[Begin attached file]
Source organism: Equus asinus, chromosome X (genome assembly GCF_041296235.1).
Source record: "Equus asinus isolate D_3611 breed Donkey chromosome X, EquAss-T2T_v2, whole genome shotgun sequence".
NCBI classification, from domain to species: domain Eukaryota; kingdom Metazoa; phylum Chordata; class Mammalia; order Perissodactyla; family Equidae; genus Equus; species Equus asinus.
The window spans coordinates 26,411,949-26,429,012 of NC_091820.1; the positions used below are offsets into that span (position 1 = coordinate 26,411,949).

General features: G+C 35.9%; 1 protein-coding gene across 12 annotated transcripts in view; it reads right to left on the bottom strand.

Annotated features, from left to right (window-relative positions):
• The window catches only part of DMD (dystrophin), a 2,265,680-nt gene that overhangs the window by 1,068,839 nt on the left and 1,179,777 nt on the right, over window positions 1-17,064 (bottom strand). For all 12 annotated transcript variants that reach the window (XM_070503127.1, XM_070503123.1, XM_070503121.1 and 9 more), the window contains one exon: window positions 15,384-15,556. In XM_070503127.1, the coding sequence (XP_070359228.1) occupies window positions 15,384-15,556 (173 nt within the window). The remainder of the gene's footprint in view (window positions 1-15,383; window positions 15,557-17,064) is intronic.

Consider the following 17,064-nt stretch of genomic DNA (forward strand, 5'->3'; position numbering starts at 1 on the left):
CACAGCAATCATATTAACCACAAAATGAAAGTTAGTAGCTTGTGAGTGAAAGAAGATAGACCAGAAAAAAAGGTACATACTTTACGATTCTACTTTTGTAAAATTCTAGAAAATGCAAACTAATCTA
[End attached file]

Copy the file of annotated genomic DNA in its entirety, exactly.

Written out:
Source organism: Equus asinus, chromosome X (genome assembly GCF_041296235.1).
Source record: "Equus asinus isolate D_3611 breed Donkey chromosome X, EquAss-T2T_v2, whole genome shotgun sequence".
NCBI classification, from domain to species: domain Eukaryota; kingdom Metazoa; phylum Chordata; class Mammalia; order Perissodactyla; family Equidae; genus Equus; species Equus asinus.
The window spans coordinates 26,411,949-26,429,012 of NC_091820.1; the positions used below are offsets into that span (position 1 = coordinate 26,411,949).

General features: G+C 35.9%; 1 protein-coding gene across 12 annotated transcripts in view; it reads right to left on the bottom strand.

Annotated features, from left to right (window-relative positions):
• The window catches only part of DMD (dystrophin), a 2,265,680-nt gene that overhangs the window by 1,068,839 nt on the left and 1,179,777 nt on the right, over window positions 1-17,064 (bottom strand). For all 12 annotated transcript variants that reach the window (XM_070503127.1, XM_070503123.1, XM_070503121.1 and 9 more), the window contains one exon: window positions 15,384-15,556. In XM_070503127.1, the coding sequence (XP_070359228.1) occupies window positions 15,384-15,556 (173 nt within the window). The remainder of the gene's footprint in view (window positions 1-15,383; window positions 15,557-17,064) is intronic.

Consider the following 17,064-nt stretch of genomic DNA (forward strand, 5'->3'; position numbering starts at 1 on the left):
CACAGCAATCATATTAACCACAAAATGAAAGTTAGTAGCTTGTGAGTGAAAGAAGATAGACCAGAAAAAAAGGTACATACTTTACGATTCTACTTTTGTAAAATTCTAGAAAATGCAAACTAATCTA